It’s an enjoyable area, even if it is a bit basic. Your crosshair moves quickly enough that you can respond to threats, but not so fast that it’s difficult to control. The aliens jump out at you in well-designed waves, so it doesn’t feel too random. However, the absolute best thing about these shooter sections is the way you can blow the shit out of the background. It always warms my heart when a game gives you the opportunity to completely level an area – this is one of the reasons I love the EDF games so much – and in Alien Storm’s shooting gallery every square inch of the background is a viable target, with shredded debris and canned goods flying toward the player as Gordon’s conveniently elongated electro-gun smashes the store to pieces. There’s even a reward for wrecking the joint: many background elements reveal small “Energy” power-ups when destroyed, and you’re going to need those later.

One of the aliens takes slightly more shots to kill than the others, but there’s nothing you’d really consider a “boss” in the shooting stage and soon it’s all over. Gordon leaves the store with the niggling thought that the shop’s owner may have preferred a lingering death in the aliens’ incubation chambers to having to clean up the mess he’s left behind. Then he gets into the ultra-rad Alien Bustersmobile and drives away to the next stage. Just looking at the excellent sprite work on that van is making me sad that there was never an Alien Storm toy line, complete with vehicles and a “Gross-Out Grocery” playset with exploding produce action.

The Sega references come thick and fast during the introduction to mission two, which posits a world where Sega completely dominate the television industry. Altered Beast gets a mention, and I assume the word “Crack” back there is supposed to be the first half of Crack Down, Sega’s top-down arcade shooter. Shinobi’s Joe Musashi makes an appearance at the bottom-left – at least I assume it’s supposed to be Joe, it is a very small image – but best of all is what seems to be a promo for a Golden Axe TV show. Man, I’d love to see a Golden Axe TV show. I’d want it to have the budget and “prestige television” ambitions of Game of Thrones, but each episode is just an hour of three people walking from left to right and beating up skeletons.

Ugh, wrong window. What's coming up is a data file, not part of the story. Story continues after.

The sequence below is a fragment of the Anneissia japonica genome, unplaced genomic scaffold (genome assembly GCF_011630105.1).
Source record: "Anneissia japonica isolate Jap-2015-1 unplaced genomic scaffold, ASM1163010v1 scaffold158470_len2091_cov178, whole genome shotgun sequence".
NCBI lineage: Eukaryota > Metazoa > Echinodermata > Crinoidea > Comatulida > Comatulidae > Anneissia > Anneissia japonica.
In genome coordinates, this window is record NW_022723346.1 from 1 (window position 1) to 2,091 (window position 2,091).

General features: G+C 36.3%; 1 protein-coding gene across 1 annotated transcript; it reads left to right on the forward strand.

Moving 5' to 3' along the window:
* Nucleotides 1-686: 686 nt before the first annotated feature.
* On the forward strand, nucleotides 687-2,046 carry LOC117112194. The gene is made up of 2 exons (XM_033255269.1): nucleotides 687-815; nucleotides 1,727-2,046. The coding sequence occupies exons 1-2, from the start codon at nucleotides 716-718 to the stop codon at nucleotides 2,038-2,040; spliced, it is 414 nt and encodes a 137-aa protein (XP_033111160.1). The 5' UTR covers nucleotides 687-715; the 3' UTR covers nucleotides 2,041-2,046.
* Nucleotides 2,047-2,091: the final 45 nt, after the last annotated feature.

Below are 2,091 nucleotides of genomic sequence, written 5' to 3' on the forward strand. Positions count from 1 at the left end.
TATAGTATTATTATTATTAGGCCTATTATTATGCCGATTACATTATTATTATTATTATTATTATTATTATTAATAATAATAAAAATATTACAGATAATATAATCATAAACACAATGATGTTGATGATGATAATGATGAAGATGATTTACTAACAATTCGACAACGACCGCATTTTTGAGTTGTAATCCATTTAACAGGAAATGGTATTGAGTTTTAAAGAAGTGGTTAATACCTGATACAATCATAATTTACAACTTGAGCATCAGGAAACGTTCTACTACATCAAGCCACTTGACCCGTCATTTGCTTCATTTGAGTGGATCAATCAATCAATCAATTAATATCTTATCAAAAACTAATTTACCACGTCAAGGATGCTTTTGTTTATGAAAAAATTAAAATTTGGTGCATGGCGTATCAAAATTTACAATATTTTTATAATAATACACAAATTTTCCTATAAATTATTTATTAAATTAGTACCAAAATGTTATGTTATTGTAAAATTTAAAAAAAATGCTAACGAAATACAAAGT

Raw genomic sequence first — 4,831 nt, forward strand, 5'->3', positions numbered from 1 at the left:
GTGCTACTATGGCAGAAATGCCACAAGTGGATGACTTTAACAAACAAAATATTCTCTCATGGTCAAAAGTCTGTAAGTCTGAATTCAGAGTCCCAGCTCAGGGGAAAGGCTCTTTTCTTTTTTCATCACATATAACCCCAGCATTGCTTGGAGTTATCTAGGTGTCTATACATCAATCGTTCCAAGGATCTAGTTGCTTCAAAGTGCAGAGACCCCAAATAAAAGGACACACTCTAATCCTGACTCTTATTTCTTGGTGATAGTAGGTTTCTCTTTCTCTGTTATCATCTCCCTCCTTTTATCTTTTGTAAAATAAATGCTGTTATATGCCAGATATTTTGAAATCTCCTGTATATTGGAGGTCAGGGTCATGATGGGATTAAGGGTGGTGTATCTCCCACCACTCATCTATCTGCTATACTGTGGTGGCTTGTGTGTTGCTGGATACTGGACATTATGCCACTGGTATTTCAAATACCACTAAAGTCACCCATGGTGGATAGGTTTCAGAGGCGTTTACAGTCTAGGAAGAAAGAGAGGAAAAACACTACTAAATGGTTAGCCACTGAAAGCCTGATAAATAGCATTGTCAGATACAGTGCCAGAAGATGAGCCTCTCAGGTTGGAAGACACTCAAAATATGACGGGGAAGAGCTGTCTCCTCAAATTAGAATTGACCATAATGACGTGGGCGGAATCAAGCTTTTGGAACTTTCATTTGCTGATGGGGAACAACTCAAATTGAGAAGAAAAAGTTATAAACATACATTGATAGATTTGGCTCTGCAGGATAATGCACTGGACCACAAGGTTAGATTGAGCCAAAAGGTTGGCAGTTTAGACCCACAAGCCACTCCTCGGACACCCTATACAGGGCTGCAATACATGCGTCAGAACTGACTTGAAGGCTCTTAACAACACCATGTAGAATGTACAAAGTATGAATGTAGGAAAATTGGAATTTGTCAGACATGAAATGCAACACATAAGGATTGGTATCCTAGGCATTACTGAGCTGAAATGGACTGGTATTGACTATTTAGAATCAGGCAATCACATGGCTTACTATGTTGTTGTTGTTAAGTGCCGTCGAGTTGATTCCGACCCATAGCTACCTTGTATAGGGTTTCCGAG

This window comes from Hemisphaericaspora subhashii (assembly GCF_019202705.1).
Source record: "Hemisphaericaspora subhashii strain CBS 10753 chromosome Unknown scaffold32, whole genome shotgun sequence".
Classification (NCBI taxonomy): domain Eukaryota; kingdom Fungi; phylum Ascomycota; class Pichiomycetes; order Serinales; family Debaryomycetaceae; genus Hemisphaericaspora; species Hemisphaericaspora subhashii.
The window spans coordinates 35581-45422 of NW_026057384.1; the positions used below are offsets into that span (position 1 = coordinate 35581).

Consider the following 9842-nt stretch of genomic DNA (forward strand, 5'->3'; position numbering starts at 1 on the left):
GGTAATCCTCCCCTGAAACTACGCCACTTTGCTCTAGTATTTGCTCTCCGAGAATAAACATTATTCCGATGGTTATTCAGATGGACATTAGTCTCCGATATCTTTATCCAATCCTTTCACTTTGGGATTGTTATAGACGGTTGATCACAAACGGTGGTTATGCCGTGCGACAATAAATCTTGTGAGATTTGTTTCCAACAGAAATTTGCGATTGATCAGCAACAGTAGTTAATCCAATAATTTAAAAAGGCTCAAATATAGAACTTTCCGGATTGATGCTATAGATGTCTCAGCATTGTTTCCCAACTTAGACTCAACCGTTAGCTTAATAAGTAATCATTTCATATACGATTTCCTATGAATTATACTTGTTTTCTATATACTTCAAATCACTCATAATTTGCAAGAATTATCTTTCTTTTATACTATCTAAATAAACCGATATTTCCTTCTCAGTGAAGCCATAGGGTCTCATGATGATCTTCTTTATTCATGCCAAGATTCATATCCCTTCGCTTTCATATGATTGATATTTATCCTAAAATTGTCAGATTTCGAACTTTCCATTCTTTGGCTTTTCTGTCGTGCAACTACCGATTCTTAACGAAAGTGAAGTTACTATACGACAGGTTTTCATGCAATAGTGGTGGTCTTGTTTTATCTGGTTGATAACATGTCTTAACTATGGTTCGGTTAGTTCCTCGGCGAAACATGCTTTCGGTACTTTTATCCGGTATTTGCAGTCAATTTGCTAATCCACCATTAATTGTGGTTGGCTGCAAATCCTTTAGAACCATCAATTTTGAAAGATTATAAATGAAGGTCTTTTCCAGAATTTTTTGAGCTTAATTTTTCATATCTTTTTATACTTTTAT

Mission two begins with some more street brawling, and I’m very glad I managed to capture a screenshot of Gordon in mid-flight as he uses his rolling attack to pounce, tiger-like, onto a small green gremlin. You can get some real distance on this move, I’d recommend you use it a lot to get out of tricky situations.

However, sometimes rolling isn’t enough. In those situations, you can press the third control button to activate a screen-clearing special move. In Gordon’s case, he summons a hyper-advanced fighter jet to bombard the aliens scum. The fact that the jet says “US Air Force” on it raises some questions, namely “why the hell am I out here in a sleeveless onesie when the US military have hyper-advanced fighter jets?”
Unlike most belt-scrolling brawlers, where using a special move costs some of your health, in Alien Storm you have a supply of “energy” that’s depleted every time you summon the big guns. That’s why it’s so important to destroy everything you can in the shooter stages, because later in the game having a plentiful supply of energy becomes almost mandatory.

Suddenly it’s all change once again as Alien Storm introduces its third and final gameplay style into the mix. It’s run-n-gun action in the most literal sense, with your character sprinting across a scrolling landscape while trying to shoot the alien hordes that appear in front of them. It’s closer to a horizontal shoot-em-up than anything else: you can move up and down, and your weapon now has the ability to fire projectiles all the way across the screen, so while it’s not quite Gradius it’s definitely in the same ballpark.

Is it any fun? Yeah, I’d say so. It’s certainly fast, and aside from a lack of autofire it controls well. There’s enough danger to keep your heart rate up, and I was always happy to see a running segment come up because they’re the easiest gameplay style of the three and a bit of a break is nice every now and then. In the intro, Alien Storm describes itself as “triplicated fun!” and so far, I’d have to agree with that assessment. While the gameplay isn’t anything particularly mind-blowing, what’s there is fun and doesn’t suffer too much from the feeling of spreading itself too thin that so many multi-genre games suffer from. Mind you, it could be a substantially less fun game to play and I’d still be enjoying, thanks in no small part to the absolutely grotesque enemy designs. Some of them seem heavily influenced by The Thing, especially the ones made from spider legs and random organs, but each and every one of them is a precious, hideous lump of biological randomness and it warms my heart to see them. I mean, check out the grey thing above: part bat, part slug, part screaming mound of unsettlingly human faces. That’s my kind of monster design.

I decided to switch to playing as Karla for a while. As a brunette with a shoulder-slung flamethrower who fights space monsters, I have to assume that Ripley from the Alien movies was a big influence on Karla’s design. Speaking of designs, check out that alien child. How wonderful is that thing, with its shorts, its baseball cap and its arm-swinging, carefree gait? I have so many questions about that thing. Was it a human child that’s been somehow infected by the aliens, or is this just what juvenile aliens look like – that is, like bootleg Bart Simpson merchandise created in the tat factories of Zeta Reticuli 5?